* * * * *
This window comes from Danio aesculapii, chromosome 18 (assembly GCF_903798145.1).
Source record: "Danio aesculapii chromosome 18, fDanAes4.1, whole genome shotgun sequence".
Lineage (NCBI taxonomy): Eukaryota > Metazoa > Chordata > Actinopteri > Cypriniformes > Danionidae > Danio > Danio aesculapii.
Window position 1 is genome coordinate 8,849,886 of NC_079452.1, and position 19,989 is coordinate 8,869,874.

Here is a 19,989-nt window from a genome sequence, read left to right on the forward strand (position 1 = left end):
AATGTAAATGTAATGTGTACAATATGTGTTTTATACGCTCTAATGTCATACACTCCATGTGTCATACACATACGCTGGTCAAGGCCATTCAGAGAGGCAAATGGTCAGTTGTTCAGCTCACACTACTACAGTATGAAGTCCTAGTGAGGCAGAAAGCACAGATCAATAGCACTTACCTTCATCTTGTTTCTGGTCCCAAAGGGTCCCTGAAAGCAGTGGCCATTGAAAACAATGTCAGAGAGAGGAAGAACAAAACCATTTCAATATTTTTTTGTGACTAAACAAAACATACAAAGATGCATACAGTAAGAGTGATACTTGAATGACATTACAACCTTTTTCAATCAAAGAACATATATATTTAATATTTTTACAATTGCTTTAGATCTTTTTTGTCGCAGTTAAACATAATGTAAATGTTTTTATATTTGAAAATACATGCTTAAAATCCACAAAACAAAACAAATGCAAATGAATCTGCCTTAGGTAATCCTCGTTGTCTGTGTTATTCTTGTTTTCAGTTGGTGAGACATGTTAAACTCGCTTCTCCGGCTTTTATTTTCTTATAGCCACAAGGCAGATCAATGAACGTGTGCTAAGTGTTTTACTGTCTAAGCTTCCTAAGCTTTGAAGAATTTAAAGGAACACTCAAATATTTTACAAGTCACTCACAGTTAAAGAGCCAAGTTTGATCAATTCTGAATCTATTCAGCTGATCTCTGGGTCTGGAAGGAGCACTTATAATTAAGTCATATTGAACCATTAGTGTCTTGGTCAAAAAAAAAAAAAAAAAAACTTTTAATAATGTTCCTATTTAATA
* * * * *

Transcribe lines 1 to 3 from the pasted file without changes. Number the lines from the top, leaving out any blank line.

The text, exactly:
This window comes from Danio aesculapii, chromosome 18 (assembly GCF_903798145.1).
Source record: "Danio aesculapii chromosome 18, fDanAes4.1, whole genome shotgun sequence".
Lineage (NCBI taxonomy): Eukaryota > Metazoa > Chordata > Actinopteri > Cypriniformes > Danionidae > Danio > Danio aesculapii.